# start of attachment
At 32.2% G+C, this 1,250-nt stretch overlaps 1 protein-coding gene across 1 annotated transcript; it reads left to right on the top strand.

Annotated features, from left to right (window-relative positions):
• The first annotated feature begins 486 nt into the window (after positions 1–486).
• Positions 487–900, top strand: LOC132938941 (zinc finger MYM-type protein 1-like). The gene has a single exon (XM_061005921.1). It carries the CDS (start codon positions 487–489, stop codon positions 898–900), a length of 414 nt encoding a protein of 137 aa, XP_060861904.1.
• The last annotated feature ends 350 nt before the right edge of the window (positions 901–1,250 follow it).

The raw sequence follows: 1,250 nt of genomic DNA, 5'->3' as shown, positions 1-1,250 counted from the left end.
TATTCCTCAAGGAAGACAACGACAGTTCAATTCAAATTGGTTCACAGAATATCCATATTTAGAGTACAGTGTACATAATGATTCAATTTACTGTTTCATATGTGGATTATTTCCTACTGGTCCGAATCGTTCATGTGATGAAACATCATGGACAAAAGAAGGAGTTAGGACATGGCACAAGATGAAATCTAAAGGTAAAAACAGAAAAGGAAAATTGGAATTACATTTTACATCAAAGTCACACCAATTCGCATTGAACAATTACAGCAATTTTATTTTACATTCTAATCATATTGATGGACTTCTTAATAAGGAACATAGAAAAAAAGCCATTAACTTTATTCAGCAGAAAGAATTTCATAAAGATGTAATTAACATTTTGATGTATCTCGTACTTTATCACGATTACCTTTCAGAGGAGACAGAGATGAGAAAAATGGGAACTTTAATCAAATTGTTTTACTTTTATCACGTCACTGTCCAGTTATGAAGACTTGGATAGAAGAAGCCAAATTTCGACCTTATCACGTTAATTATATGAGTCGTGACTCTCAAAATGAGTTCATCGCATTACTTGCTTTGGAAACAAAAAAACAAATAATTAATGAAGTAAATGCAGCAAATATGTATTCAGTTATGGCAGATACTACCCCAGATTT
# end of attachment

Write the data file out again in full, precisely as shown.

At 32.2% G+C, this 1,250-nt stretch overlaps 1 protein-coding gene across 1 annotated transcript; it reads left to right on the top strand.

Annotated features, from left to right (window-relative positions):
• The first annotated feature begins 486 nt into the window (after positions 1–486).
• Positions 487–900, top strand: LOC132938941 (zinc finger MYM-type protein 1-like). The gene has a single exon (XM_061005921.1). It carries the CDS (start codon positions 487–489, stop codon positions 898–900), a length of 414 nt encoding a protein of 137 aa, XP_060861904.1.
• The last annotated feature ends 350 nt before the right edge of the window (positions 901–1,250 follow it).

The raw sequence follows: 1,250 nt of genomic DNA, 5'->3' as shown, positions 1-1,250 counted from the left end.
TATTCCTCAAGGAAGACAACGACAGTTCAATTCAAATTGGTTCACAGAATATCCATATTTAGAGTACAGTGTACATAATGATTCAATTTACTGTTTCATATGTGGATTATTTCCTACTGGTCCGAATCGTTCATGTGATGAAACATCATGGACAAAAGAAGGAGTTAGGACATGGCACAAGATGAAATCTAAAGGTAAAAACAGAAAAGGAAAATTGGAATTACATTTTACATCAAAGTCACACCAATTCGCATTGAACAATTACAGCAATTTTATTTTACATTCTAATCATATTGATGGACTTCTTAATAAGGAACATAGAAAAAAAGCCATTAACTTTATTCAGCAGAAAGAATTTCATAAAGATGTAATTAACATTTTGATGTATCTCGTACTTTATCACGATTACCTTTCAGAGGAGACAGAGATGAGAAAAATGGGAACTTTAATCAAATTGTTTTACTTTTATCACGTCACTGTCCAGTTATGAAGACTTGGATAGAAGAAGCCAAATTTCGACCTTATCACGTTAATTATATGAGTCGTGACTCTCAAAATGAGTTCATCGCATTACTTGCTTTGGAAACAAAAAAACAAATAATTAATGAAGTAAATGCAGCAAATATGTATTCAGTTATGGCAGATACTACCCCAGATTT